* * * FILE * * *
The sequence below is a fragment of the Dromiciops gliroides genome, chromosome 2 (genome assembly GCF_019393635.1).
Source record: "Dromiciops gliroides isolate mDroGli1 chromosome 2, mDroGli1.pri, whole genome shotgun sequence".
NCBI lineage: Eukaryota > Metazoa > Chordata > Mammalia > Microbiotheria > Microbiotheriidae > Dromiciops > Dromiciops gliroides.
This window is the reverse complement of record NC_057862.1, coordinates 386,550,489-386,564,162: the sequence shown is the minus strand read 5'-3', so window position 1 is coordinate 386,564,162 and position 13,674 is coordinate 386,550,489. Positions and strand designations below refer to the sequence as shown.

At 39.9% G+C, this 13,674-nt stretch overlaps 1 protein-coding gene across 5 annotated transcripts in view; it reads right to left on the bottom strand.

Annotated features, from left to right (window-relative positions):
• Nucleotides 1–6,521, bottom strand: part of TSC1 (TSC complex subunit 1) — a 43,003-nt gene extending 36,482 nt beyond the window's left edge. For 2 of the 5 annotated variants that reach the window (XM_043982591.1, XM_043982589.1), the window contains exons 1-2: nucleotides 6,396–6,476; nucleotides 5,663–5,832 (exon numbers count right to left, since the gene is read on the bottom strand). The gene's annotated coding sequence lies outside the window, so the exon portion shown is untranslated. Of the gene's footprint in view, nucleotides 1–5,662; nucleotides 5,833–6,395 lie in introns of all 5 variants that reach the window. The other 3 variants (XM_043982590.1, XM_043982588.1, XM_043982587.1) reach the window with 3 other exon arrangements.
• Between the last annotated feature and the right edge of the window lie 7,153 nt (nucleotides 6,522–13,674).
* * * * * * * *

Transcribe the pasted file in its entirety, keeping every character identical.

The sequence below is a fragment of the Dromiciops gliroides genome, chromosome 2 (genome assembly GCF_019393635.1).
Source record: "Dromiciops gliroides isolate mDroGli1 chromosome 2, mDroGli1.pri, whole genome shotgun sequence".
NCBI lineage: Eukaryota > Metazoa > Chordata > Mammalia > Microbiotheria > Microbiotheriidae > Dromiciops > Dromiciops gliroides.
This window is the reverse complement of record NC_057862.1, coordinates 386,550,489-386,564,162: the sequence shown is the minus strand read 5'-3', so window position 1 is coordinate 386,564,162 and position 13,674 is coordinate 386,550,489. Positions and strand designations below refer to the sequence as shown.

At 39.9% G+C, this 13,674-nt stretch overlaps 1 protein-coding gene across 5 annotated transcripts in view; it reads right to left on the bottom strand.

Annotated features, from left to right (window-relative positions):
• Nucleotides 1–6,521, bottom strand: part of TSC1 (TSC complex subunit 1) — a 43,003-nt gene extending 36,482 nt beyond the window's left edge. For 2 of the 5 annotated variants that reach the window (XM_043982591.1, XM_043982589.1), the window contains exons 1-2: nucleotides 6,396–6,476; nucleotides 5,663–5,832 (exon numbers count right to left, since the gene is read on the bottom strand). The gene's annotated coding sequence lies outside the window, so the exon portion shown is untranslated. Of the gene's footprint in view, nucleotides 1–5,662; nucleotides 5,833–6,395 lie in introns of all 5 variants that reach the window. The other 3 variants (XM_043982590.1, XM_043982588.1, XM_043982587.1) reach the window with 3 other exon arrangements.
• Between the last annotated feature and the right edge of the window lie 7,153 nt (nucleotides 6,522–13,674).